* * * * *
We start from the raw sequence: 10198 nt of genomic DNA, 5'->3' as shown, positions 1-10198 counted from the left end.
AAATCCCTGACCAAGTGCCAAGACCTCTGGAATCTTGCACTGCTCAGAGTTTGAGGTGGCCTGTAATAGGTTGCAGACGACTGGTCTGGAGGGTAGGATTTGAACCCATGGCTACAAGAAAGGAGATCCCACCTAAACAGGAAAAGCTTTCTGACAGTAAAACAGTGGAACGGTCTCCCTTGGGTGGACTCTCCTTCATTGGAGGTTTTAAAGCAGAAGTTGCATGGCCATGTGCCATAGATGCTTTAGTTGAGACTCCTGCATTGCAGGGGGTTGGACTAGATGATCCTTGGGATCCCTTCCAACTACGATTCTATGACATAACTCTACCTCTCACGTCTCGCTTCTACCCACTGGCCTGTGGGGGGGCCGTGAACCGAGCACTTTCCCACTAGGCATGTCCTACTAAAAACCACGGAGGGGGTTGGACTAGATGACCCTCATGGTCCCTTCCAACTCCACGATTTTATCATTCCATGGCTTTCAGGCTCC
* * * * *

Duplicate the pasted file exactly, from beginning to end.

We start from the raw sequence: 10198 nt of genomic DNA, 5'->3' as shown, positions 1-10198 counted from the left end.
AAATCCCTGACCAAGTGCCAAGACCTCTGGAATCTTGCACTGCTCAGAGTTTGAGGTGGCCTGTAATAGGTTGCAGACGACTGGTCTGGAGGGTAGGATTTGAACCCATGGCTACAAGAAAGGAGATCCCACCTAAACAGGAAAAGCTTTCTGACAGTAAAACAGTGGAACGGTCTCCCTTGGGTGGACTCTCCTTCATTGGAGGTTTTAAAGCAGAAGTTGCATGGCCATGTGCCATAGATGCTTTAGTTGAGACTCCTGCATTGCAGGGGGTTGGACTAGATGATCCTTGGGATCCCTTCCAACTACGATTCTATGACATAACTCTACCTCTCACGTCTCGCTTCTACCCACTGGCCTGTGGGGGGGCCGTGAACCGAGCACTTTCCCACTAGGCATGTCCTACTAAAAACCACGGAGGGGGTTGGACTAGATGACCCTCATGGTCCCTTCCAACTCCACGATTTTATCATTCCATGGCTTTCAGGCTCC